The story of a Yemeni pilot who turned to selling Qaat (a green plant which most Yemenis use on a daily basis, and is considered in some states as a drug) under Houthi rule has sparked attention among many.
Captain Moqbel Al Komani shared before and after pictures of himself, one of him as a pilot, and the other as a Qaat seller. The post also featured an article which depicted Komani’s current living conditions. He also explains how not earning a salary, because they have been looted from coupers a year ago, has pushed him to work in this field.
In the article, Komani says: “What a difference between how the sky hugs the clouds, and how the plastic bags hug the Qaat and its stems.” Komani uses such words to compares his life now in comparison to pre-coup.
He speaks of what has become of him and many others like him, some of whom are professors or engineers, on the hands of a “sectarian project” that has lead Yemen’s economy to collapse.
He continues to say that the “project” has resulted in poor humanitarian conditions and putting millions of people on the verge of poverty.
“Under the reigns of the republic, I used to hug the sky with wide open arms, and now I embrace Qaat in a shop no bigger than a square meter,” added Komani.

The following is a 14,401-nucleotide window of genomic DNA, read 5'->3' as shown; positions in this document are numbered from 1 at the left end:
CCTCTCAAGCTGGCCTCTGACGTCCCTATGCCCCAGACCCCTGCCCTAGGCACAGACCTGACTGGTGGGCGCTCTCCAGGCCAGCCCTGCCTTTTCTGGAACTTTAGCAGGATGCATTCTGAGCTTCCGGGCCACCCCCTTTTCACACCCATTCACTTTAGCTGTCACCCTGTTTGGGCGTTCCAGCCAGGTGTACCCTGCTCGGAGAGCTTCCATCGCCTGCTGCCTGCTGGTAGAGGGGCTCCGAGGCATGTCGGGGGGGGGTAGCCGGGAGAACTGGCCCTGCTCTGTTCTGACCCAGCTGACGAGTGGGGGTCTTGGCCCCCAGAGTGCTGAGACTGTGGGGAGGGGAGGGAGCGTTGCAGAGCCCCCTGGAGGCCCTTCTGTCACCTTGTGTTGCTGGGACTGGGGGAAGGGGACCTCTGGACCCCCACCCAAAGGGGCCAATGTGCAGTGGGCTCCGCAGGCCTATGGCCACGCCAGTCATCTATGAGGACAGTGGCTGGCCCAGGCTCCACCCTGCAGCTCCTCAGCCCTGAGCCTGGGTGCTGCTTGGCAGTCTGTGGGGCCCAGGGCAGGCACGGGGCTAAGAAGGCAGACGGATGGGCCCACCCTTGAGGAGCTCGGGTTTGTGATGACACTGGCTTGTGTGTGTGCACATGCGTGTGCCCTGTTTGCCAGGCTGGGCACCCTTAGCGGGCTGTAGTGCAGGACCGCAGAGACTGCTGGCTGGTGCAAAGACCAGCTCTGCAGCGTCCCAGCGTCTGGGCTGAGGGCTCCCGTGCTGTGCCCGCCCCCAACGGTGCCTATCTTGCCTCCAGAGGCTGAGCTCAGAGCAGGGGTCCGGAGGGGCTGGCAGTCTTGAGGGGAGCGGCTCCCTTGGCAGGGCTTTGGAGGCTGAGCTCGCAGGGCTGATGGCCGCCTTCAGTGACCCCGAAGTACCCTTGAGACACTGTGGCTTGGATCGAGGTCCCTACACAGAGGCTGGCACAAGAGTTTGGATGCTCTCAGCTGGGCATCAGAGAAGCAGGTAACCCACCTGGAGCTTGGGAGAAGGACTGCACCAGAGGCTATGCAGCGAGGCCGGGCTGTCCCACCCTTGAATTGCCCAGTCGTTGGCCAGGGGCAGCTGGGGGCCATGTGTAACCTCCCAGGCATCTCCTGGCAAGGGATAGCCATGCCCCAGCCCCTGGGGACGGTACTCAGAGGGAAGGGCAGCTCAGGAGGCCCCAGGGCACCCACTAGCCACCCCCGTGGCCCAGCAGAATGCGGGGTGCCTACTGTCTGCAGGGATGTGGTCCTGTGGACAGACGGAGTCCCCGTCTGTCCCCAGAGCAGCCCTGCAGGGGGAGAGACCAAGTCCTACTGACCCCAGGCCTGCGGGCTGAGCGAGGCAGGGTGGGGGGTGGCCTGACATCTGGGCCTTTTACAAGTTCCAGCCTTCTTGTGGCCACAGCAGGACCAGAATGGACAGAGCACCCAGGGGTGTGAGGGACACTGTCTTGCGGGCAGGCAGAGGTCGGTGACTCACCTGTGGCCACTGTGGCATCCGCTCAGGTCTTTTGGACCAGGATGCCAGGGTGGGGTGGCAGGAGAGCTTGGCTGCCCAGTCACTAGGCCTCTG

The pilot’s story turned into an issue of public opinion overnight. Some activists sought to note how a pilot turned into a Qaat seller, while a Qaat seller (referencing Muhammad Ali al-Houthi, head of the Supreme Revolutionary Committee of the Houthis) became president.
Commentators on Komani’s post, which earned thousands of shares and likes, expressed sympathy towards him. Others spoke about enduring similar circumstances.
The commentators also affirmed that the “coup d'état,” will be over soon and Yemen will return to its former glory.
Komani responded to their words of support and sympathy saying: “They are an unnatural state which cannot last, it may take time, but it will never last.”